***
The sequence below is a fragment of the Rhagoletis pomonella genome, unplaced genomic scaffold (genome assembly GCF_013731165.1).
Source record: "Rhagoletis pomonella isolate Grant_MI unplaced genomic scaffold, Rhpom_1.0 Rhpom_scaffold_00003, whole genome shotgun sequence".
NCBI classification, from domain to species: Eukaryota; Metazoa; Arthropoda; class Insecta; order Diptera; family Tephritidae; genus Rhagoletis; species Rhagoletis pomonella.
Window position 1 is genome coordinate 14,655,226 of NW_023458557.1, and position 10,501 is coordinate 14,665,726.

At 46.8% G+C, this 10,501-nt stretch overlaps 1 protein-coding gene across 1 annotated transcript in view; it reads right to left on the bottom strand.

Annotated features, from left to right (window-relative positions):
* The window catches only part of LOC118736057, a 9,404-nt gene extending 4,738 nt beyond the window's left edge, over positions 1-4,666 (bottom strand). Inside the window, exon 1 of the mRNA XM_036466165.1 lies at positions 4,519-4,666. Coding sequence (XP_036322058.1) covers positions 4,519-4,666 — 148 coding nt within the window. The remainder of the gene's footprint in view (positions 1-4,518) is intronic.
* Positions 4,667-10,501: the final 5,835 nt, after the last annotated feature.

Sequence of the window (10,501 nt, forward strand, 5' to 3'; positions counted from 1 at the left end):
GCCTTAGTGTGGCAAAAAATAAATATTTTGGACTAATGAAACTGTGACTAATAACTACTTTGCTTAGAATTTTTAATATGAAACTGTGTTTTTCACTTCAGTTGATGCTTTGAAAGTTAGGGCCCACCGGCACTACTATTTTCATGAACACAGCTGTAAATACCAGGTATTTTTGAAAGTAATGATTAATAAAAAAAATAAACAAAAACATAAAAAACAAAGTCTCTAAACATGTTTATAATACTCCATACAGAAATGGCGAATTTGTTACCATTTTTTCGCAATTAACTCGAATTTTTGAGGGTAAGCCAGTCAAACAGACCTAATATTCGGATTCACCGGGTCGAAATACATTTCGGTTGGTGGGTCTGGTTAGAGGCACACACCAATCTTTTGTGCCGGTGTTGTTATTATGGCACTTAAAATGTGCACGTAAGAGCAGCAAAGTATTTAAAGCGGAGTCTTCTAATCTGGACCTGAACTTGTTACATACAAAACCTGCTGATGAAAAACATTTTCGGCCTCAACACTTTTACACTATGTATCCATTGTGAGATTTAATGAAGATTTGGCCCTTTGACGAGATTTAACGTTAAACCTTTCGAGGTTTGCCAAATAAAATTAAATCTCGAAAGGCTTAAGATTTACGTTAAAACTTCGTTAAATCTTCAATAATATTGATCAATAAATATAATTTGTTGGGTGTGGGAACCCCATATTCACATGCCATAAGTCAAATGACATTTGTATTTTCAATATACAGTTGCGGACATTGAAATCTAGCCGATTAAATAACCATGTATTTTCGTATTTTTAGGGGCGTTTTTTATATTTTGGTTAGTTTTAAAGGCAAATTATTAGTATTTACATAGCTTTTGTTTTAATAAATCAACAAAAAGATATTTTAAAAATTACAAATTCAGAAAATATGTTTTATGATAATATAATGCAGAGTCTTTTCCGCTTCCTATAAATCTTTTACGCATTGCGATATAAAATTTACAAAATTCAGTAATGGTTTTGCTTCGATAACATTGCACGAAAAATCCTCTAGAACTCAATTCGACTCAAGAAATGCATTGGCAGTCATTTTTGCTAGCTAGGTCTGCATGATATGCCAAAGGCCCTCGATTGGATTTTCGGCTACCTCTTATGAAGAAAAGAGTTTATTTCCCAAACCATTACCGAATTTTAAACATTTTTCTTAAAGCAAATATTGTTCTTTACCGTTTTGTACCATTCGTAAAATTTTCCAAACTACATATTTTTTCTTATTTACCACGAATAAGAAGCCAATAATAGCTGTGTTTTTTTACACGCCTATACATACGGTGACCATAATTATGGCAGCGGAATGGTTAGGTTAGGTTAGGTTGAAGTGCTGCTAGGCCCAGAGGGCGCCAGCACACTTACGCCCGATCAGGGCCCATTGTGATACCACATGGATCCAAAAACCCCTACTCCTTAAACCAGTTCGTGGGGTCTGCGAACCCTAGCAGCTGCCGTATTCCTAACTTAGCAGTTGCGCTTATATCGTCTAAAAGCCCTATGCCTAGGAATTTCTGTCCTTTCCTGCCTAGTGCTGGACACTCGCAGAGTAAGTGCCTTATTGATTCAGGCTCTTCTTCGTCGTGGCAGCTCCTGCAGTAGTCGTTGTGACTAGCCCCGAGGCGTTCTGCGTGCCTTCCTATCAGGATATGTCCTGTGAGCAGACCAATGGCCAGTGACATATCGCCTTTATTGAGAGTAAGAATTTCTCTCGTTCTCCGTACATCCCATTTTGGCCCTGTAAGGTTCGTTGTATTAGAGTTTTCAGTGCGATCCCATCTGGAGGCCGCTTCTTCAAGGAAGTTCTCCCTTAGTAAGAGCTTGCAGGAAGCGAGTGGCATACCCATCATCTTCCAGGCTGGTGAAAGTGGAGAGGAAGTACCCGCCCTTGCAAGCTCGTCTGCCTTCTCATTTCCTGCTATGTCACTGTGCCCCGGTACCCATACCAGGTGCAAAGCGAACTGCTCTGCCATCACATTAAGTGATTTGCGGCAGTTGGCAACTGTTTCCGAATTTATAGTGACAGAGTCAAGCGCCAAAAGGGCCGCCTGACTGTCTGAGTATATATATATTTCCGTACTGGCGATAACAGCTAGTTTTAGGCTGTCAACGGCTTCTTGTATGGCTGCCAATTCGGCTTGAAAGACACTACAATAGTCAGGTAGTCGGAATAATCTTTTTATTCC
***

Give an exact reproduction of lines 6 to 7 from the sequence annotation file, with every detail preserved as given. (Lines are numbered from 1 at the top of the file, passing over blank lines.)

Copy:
Annotated features, from left to right (window-relative positions):
* The window catches only part of LOC118736057, a 9,404-nt gene extending 4,738 nt beyond the window's left edge, over positions 1-4,666 (bottom strand). Inside the window, exon 1 of the mRNA XM_036466165.1 lies at positions 4,519-4,666. Coding sequence (XP_036322058.1) covers positions 4,519-4,666 — 148 coding nt within the window. The remainder of the gene's footprint in view (positions 1-4,518) is intronic.